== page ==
Export is not the only driver of growth that helped German economy to revive fast after the Great Recession 2008-09. As important was the package of reforms Agenda 2010 aimed at liberalization of labour market. It made employment relations more flexible inter alia by deregulation of non-standard employment. Atypical forms of employment facilitate labour market entry for recruits and long-term unemployed, they increase the scope of flexibility for both employees and business and help employers to satisfy the fluctuating labour demand. The spread of atypical employment relationship strongly contributed to German employment boom, so called “Jobwunder”, and currently Germany shows a record level of employment and quite low unemployment rate. At the same time atypical employment may cause an increase in various social risks, low-wage jobs explosion and precarisation. Still, it would be misleading to identify precarious work and non-standard employment because of the heterogeneity of the latter.
This paper gives an overview of specific features of the atypical employment in Germany, deals with its development dynamics and evaluates negative and positive effects on labour market.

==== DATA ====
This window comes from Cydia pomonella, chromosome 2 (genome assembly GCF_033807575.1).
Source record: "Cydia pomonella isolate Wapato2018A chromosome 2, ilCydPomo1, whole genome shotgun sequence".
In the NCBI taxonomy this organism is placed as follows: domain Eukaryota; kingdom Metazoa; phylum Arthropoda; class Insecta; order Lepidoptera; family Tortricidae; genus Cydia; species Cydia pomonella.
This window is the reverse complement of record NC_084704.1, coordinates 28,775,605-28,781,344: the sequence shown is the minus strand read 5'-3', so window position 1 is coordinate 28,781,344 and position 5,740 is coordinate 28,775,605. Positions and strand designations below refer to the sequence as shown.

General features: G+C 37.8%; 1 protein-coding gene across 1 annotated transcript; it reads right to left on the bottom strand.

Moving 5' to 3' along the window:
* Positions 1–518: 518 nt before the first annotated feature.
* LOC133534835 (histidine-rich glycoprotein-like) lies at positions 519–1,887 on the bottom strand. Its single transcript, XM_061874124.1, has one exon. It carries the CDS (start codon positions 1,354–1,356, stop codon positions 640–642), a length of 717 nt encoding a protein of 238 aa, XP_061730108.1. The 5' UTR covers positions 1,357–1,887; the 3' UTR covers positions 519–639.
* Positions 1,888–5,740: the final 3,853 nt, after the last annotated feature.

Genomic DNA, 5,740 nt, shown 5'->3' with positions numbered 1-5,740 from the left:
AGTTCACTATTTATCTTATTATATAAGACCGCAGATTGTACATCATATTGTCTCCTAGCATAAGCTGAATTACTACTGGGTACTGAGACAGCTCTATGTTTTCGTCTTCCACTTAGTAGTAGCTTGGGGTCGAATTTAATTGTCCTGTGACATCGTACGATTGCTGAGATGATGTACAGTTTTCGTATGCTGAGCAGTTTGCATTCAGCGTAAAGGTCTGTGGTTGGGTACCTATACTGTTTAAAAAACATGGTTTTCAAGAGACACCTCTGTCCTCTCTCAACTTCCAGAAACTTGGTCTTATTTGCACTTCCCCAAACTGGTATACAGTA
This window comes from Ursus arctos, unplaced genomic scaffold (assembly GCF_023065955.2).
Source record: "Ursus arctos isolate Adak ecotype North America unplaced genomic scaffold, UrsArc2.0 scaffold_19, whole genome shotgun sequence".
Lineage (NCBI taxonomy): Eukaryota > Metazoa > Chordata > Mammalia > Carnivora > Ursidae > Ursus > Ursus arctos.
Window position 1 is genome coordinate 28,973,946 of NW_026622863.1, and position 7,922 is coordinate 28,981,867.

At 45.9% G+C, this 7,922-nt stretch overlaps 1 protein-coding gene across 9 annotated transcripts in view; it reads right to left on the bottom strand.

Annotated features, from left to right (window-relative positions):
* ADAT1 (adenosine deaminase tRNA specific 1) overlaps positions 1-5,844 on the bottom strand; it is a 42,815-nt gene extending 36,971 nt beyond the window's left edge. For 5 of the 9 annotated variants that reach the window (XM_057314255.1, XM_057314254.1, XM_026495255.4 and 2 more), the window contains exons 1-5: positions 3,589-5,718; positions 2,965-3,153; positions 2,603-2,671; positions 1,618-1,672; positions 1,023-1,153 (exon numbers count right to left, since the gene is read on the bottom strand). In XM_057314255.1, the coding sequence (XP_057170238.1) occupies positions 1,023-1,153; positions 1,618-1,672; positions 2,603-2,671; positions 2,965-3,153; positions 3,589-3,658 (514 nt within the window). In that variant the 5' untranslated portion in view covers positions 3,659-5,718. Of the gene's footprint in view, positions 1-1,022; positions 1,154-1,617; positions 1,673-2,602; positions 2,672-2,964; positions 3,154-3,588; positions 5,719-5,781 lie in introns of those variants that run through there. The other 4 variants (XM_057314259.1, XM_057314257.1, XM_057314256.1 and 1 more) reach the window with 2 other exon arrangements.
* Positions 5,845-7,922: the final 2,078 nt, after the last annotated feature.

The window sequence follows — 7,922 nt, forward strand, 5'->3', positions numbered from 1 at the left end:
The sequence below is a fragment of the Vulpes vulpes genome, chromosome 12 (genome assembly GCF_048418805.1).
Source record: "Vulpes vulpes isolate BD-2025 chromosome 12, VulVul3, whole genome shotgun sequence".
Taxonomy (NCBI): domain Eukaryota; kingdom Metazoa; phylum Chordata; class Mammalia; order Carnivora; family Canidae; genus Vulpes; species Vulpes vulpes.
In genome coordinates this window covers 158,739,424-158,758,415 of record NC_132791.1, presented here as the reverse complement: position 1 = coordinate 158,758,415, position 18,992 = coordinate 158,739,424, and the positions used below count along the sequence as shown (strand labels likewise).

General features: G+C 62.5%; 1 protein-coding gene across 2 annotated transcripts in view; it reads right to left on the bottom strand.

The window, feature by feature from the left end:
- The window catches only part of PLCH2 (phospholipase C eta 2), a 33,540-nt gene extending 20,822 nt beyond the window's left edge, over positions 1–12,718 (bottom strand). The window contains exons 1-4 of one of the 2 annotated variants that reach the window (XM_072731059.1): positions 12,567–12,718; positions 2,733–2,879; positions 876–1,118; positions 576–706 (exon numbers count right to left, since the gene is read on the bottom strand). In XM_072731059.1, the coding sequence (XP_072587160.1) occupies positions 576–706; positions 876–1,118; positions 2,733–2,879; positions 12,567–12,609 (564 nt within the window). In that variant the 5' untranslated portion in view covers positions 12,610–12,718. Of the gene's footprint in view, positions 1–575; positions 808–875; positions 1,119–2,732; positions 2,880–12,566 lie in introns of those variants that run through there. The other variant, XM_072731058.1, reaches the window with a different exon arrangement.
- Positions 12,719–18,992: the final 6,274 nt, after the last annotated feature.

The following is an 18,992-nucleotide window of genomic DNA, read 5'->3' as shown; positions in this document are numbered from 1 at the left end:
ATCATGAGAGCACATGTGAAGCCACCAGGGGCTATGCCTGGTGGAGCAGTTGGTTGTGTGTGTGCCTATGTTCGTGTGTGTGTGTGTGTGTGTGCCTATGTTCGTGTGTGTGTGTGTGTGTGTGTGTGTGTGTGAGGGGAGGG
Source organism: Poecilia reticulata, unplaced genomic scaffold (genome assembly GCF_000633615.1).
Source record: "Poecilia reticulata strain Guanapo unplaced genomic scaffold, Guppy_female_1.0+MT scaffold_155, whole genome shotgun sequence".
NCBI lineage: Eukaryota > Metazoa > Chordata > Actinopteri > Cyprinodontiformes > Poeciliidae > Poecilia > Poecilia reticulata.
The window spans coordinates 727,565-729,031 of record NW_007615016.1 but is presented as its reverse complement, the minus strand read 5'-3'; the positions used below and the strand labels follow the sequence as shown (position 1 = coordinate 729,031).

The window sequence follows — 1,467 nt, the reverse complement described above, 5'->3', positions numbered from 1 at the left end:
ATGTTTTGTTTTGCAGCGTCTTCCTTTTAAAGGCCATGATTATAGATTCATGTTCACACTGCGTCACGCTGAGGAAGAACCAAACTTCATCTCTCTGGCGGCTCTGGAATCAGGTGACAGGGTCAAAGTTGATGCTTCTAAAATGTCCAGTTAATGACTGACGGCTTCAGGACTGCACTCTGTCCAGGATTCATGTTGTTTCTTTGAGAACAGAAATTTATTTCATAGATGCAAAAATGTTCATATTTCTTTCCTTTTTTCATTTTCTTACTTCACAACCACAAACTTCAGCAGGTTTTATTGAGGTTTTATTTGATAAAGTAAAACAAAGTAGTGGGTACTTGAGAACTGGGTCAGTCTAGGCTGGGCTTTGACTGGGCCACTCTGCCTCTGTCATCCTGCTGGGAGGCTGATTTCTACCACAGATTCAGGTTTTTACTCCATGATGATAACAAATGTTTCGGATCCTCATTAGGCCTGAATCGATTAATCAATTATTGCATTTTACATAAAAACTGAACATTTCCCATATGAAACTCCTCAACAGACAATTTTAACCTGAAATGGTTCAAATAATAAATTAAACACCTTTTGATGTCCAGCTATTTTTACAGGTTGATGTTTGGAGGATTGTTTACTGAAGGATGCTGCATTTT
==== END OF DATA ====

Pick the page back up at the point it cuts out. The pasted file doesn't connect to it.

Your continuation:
This paper examines wage differentials between permanent/non-permanent and full-time/part-time employees. The analysis is based on the representative Household Survey of Welfare dataset, collected by Rosstat and the World Bank in 2003. The results show that non-permanent workers suffer a loss in wages while part-timers earn more per hour than full-timers, but the wage gap diminishes substantially when controlled for observed and non-observed characteristics. It seems that the theory of segmented labor markets is quite appropriate for explaining these differences in the Russian labor market.